While maintaining solid customer relationships and building your referral business is key, it often takes more proactive measures to attract new customers and it takes effort to figure out the best ways to enhance your business development efforts.  

This requires analyzing your financial management objectives to determine how much sales effort is required to establish a net profit margin to meet the expenses of your business and continue with profitable growth.  

Also analyzing the type of customers and projects to work on is key.  This analysis or profiling process is a way to help you organize and define what customers, project types, size of jobs, locations and even markets you should focus on to maximize your revenue and margin potential.  This will enable you to create a target list and priority of the best potential customer candidates.  Then building your own marketing and sales programs around these types of defined targets will be much more effective than just trying to find the next paying customer.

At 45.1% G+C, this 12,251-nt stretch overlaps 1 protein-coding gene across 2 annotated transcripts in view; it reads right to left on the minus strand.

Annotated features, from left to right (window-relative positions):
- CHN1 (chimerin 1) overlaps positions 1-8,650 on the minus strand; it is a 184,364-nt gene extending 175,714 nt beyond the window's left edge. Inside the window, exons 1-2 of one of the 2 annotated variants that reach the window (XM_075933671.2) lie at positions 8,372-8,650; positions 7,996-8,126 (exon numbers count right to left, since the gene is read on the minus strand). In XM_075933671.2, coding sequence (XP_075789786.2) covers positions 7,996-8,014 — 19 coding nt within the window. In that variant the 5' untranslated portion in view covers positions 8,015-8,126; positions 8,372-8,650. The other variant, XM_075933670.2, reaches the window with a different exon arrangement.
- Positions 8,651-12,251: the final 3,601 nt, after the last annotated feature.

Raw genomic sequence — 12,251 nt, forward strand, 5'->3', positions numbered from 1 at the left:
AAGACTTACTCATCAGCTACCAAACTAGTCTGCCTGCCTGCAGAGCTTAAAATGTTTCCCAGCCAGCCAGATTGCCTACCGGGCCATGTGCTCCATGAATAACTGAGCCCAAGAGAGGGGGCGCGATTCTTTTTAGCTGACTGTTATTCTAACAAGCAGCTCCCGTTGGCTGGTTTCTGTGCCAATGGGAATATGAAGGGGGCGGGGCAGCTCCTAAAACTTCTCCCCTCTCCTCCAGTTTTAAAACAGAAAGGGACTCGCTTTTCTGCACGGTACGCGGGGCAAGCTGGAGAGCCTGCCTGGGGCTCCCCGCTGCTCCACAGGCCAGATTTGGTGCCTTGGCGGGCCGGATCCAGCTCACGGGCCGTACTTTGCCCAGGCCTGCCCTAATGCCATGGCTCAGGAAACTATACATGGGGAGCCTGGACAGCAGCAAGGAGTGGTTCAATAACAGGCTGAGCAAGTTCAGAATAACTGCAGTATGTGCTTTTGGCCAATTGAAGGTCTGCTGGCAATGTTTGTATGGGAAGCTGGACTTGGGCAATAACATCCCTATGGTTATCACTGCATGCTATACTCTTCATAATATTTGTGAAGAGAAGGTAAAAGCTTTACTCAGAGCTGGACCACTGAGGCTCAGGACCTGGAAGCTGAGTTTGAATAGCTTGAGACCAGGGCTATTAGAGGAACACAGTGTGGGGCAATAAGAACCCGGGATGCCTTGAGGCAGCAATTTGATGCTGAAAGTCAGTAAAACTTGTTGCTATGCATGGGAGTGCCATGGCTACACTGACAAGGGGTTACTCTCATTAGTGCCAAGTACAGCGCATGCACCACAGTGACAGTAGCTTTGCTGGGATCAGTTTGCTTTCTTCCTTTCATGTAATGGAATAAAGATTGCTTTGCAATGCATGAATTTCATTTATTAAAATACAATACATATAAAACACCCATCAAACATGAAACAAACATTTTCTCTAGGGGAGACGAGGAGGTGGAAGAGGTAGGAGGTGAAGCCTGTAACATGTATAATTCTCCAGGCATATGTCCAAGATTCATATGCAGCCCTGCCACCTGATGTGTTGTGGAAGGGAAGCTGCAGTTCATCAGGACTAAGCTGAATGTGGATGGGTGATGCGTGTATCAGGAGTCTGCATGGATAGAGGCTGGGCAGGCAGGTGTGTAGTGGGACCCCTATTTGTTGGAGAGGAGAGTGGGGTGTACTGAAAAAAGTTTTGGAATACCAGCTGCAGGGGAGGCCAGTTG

Step 7. Use Business Management Software

Construction tools are important, but even more important today is good business management software which provides the tools to help automate the various aspects of your business.

Focusing on the right construction management software to improve the process and visibility of your contracting business and will enable you to determine where to focus your time and efforts as well as projects to avoid and optimizing your bid strategy.  This means utilizing the best construction estimating software which can provide fast, easy and accurate estimating as well as providing true job cost information.  Just increasing revenue doesn’t mean your increasing profits.  Increasing competition will demand that you provide the best price to win the work.  It is your job to win the work while also ensuring you protect your required profit margins.